Moby is dedicated to combating the growing threat of microplastics to human health and the environment. Their proprietary system traps microfibers released by laundering synthetic fabrics, making them available to be upcycled and repurposed. Moby is building strategic partnerships to deploy their solutions on a national scale and stem the flow of microplastics into our environment, oceans, and food supply.
Microplastics are minuscule plastic particles that are detrimental to the environment, biodiversity, human health, and frontline communities worldwide. They have been found in every urban and natural environment on Earth. Most microplastics in the oceans are released from clothes during routine laundry practices. The particles then travel the food chain and are eventually ingested by humans. On average, people ingest the equivalent weight of one credit card in plastic every week. Moby is on a mission to ensure that microplastics stay out of the environment and our bodies through holistic and circular solutions.
I was first introduced to microplastics and their terrible effects on the planet, all life forms, and frontline communities in a class during my graduate studies at Columbia University. As I continued my research, I learned how little we know about such an ever-present pollutant, and more important, how the problem could be addressed. I founded Moby as a student and since then I have been driven by a sense of responsibility and obligation to see this venture through. By challenging linear practices that drain and contaminate Earth's finite resources, Moby is raising awareness and promoting circular economy solutions that are holistic, ecological, and socially just.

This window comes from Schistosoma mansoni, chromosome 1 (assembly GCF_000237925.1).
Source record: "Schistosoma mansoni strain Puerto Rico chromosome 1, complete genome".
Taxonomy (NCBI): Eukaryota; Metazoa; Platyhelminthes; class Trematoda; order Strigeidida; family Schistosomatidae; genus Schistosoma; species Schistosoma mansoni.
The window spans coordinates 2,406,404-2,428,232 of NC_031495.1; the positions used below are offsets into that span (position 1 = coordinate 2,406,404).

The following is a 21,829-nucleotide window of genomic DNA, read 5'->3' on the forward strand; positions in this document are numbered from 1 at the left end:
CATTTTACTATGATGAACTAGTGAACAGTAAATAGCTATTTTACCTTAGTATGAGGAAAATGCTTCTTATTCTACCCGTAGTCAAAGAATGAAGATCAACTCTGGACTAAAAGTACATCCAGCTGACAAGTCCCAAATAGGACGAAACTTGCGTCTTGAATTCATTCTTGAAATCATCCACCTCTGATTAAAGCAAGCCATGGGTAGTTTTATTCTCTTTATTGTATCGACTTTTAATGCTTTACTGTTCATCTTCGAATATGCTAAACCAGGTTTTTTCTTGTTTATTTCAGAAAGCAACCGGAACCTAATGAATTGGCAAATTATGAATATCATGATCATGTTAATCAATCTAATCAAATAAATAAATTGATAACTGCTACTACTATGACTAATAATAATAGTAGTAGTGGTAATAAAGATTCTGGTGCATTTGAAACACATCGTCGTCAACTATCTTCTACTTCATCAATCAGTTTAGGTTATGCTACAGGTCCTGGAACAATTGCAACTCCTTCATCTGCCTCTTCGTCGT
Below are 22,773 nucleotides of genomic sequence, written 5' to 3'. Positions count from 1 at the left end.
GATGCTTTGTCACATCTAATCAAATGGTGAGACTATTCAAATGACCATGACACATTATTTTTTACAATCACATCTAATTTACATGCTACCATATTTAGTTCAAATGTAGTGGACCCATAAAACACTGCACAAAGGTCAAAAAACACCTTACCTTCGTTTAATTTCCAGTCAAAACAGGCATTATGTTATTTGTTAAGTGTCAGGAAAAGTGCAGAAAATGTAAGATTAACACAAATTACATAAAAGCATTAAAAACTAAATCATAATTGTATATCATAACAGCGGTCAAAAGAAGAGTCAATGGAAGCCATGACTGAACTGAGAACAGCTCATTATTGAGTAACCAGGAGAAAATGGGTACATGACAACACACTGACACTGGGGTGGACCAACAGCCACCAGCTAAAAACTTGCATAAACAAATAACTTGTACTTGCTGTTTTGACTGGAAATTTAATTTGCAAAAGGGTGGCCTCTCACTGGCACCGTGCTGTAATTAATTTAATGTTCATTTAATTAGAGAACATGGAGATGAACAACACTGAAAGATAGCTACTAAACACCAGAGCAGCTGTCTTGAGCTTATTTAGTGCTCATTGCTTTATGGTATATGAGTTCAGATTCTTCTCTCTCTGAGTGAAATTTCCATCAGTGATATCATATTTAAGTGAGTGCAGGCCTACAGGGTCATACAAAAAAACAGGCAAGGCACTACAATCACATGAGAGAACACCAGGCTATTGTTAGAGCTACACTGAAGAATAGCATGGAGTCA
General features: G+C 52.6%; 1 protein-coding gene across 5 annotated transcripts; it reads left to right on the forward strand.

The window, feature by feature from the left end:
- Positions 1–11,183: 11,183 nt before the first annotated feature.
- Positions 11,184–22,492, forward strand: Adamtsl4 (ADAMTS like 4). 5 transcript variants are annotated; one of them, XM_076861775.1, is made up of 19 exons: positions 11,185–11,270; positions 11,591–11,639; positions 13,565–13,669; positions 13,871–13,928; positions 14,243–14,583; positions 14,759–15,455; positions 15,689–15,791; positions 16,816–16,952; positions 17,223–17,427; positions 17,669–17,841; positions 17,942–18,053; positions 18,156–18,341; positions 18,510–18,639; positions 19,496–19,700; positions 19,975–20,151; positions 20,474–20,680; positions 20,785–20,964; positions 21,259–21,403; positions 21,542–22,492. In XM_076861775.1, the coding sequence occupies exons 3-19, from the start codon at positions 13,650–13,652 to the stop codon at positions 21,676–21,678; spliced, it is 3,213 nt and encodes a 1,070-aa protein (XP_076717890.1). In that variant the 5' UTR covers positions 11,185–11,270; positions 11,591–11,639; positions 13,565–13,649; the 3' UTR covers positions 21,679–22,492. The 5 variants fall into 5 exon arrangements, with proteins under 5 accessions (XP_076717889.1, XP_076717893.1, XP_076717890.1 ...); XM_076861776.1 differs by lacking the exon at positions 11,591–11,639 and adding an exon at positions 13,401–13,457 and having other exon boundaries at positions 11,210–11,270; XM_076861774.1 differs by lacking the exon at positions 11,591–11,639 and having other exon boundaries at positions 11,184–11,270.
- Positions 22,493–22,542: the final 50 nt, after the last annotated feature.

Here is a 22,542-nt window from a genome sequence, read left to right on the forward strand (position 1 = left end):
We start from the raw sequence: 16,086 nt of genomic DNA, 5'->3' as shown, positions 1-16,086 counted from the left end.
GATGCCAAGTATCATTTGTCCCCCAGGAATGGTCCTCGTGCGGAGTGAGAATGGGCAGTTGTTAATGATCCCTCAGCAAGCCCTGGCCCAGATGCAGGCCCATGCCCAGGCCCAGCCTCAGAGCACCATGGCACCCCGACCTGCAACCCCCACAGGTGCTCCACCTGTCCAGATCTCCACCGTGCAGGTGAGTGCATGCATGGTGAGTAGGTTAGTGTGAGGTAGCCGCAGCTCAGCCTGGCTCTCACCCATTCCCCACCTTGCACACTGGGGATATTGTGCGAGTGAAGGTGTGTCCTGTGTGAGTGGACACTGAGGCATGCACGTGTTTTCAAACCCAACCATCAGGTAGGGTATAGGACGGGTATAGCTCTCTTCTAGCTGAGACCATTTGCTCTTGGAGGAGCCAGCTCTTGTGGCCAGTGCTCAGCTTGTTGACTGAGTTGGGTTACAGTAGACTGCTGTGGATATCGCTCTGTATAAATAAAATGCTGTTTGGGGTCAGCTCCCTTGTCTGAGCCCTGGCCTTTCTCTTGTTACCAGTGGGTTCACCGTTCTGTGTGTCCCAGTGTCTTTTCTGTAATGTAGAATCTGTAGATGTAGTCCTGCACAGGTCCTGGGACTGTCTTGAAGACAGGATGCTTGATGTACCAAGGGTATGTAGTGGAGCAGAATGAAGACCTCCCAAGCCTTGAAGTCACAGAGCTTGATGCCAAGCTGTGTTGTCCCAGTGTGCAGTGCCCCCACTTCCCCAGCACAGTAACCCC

Environmental problems do not occur in isolation but are intertwined and correlated. The microplastic problem that Moby addresses is not yet common knowledge. Similar to other global issues like the climate crisis or technological advancements such as AI, I hope microplastics become part of daily conversations everywhere. We need to raise awareness while informing the public as well as policymakers if we want to prevent the contamination, address the environmental injustice it causes, and empower frontline communities everywhere to take action.
I have been influenced by circular economy leaders such as Kate Raworth, often regarded as the godmother of doughnut economics, Bill McDonough, whose work has pushed concepts like cradle-to-cradle into the mainstream, and Ellen MacArthur, whose Foundation has influenced many industries and sectors.
Frontline communities everywhere! Microplastics, like all climate and environmental stressors, disproportionately impact vulnerable communities. These are often the communities least responsible for the problem. In cities where exposed neighborhoods cannot fight the pollutant, and especially in regions dependent on natural resources like fisheries, freshwater, and produce for nutrition and livelihood, microplastics are causing harm to frontline communities everywhere. As they contaminate the water we drink and the air we breathe and as biodiversity decreases and natural ecosystems decay, environmental injustice is inherently linked with the microplastic problem.
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Washington, D.C. (Operating nationally)
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